Listen to Children’s Words (Jonathan’s Story)

There are times when I wonder what this world I coming to, and tonight was one of those times. Here I am sitting in the dining area at Target and I saw Jonathan walk inside and ask four different people the same question. (I could tell by the words he spoke-and the shape of his mouth when he said the words. It looked like he just wanted to borrow someone’s phone to make a call.)

Now Jonathan is a sweet fourteen year old kid who was selling Helen Grace candy bars at $4 each to help raise money for The Boys and Girls Club. I love the Boys and Girls Club and the good they do for children teaching teamsmanship, responsibility and raising money for helping keep kids in the inner city areas away from drugs and off the streets and instead active.. Those are good things.

If the four people Jonathan asked, before me, had simply dialed the number he wanted to call his mother-they might have found that out. I think people just typecast the poor kid, because people were walking around him, almost through him and barely noticed him. The ones he spoke to asking to borrow their phones-need their heads examined. It is a sad day indeed when you can’t help make a call for child-or listen to what they have to say to you. After all, we adults are their mentors, educators and those they look up to.

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I taught kids of all ages, so I probably notice them a little more than others and also care about their welfare. When a kid-need to use your cell phone that means he is lost or there is something important he has to say-what should we do as adults? Listen-is my answer. Jonathan just wanted to call his mom but what if it was an emergency? And the other people didn’t let he poor kid use a phone?

What have we come to when people cannot stop to listen to a sweet kid and help them?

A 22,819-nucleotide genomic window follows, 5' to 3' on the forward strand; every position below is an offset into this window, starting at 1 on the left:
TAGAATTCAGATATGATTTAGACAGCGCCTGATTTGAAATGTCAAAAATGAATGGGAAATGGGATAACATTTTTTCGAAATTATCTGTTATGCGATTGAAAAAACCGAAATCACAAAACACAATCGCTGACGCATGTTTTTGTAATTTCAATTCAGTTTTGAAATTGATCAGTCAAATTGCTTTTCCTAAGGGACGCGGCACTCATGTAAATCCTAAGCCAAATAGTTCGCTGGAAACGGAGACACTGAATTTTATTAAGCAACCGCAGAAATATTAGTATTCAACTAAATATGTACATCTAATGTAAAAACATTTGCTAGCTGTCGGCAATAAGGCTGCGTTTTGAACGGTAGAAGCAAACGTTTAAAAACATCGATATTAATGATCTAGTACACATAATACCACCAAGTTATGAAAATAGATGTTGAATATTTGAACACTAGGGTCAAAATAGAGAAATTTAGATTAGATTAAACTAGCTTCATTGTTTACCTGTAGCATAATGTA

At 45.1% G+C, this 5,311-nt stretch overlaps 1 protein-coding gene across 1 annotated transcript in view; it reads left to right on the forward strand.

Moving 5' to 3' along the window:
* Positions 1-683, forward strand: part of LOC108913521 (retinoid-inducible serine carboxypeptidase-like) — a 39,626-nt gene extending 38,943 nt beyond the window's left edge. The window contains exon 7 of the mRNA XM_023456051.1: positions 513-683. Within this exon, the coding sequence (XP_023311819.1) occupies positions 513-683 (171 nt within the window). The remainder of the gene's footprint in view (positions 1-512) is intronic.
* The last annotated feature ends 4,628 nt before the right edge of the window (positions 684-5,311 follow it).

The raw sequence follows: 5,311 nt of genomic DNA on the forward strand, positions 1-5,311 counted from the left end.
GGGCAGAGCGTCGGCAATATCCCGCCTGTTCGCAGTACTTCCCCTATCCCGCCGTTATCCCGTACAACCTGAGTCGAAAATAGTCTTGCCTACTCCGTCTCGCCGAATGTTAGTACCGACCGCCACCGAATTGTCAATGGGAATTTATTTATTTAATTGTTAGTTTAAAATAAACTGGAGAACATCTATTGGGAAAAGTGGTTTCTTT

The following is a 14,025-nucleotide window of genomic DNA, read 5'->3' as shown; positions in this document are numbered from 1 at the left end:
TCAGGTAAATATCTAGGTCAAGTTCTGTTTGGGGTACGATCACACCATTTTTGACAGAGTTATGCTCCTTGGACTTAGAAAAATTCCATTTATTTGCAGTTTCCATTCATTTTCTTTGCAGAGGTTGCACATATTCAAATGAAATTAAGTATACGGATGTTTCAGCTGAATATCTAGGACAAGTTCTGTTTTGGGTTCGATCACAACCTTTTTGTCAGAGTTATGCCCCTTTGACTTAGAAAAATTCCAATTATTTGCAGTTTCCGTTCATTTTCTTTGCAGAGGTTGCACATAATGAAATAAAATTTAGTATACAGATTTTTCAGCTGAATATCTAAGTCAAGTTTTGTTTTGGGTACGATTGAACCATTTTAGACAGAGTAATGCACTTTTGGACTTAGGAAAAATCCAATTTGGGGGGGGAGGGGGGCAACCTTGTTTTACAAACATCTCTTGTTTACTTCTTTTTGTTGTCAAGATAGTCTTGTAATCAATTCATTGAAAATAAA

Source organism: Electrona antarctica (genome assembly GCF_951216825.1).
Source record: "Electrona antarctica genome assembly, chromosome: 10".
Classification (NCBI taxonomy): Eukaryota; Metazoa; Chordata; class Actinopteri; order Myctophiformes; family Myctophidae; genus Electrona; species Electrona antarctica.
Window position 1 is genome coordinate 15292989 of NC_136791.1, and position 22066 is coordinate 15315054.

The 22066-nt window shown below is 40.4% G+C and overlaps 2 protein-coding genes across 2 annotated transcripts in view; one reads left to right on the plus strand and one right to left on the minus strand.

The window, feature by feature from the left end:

When Jonathan began to speak, I saw the look in his eyes and how shy he was and what a hard time he was having selling the $4 candy bars. He looked down and said “four dollars”-I know it is a lot of money. I gave him five bucks and he said, “You want the dollar back?” and I said “no” to him and he replied “God bless you M’am”.

What is the best part of this story?

Is it the sweetness of the Helen Grace Chunky Chocolate Bar I bought that is more than a candy bar, but raises money for some of the poorest kids helping to show them there are great things in store for them in this world.

The sweetness really lies in the sparkle in Jonathan’s eyes when he saw that I cared and liked him and said what a great kid he was. (And he is!)

He allowed me to take his photo and I told him I would write something about him and how I wish there were more “Jonathans” around. He thought the site Children Are Our Future Now was cool.

It is even more cool with stories about kids like Jonathan featured on it.

Have a great night everybody.

I am happy because as the 508 words are typing on my computer here, they are the first words both my hands have typed in many months, due to my cast being cut off my left hand yesterday afternoon.

My ring finger is still sore and my index finger a little sore but, in time, I am certain they will improve.

I wish you all peace and love wherever you are reading this.

Paulette Le Pore Motzko

5 thoughts on “Listen to Children’s Words (Jonathan’s Story)

  1. Pingback: Cry Wolf… | Sometimes Y, and After C

  2. Being a humanitarian is becoming extinct I fear. We see “Jonathon’s” everyday and walk right by without skipping a beat. This is a very touching and beautiful story. What are we teaching our children when we ignore them and wave them away because we are too self absorbed to listen to their story. Very happy to know that there are still people out there such as yourself, trying to make a difference and being an example to our future.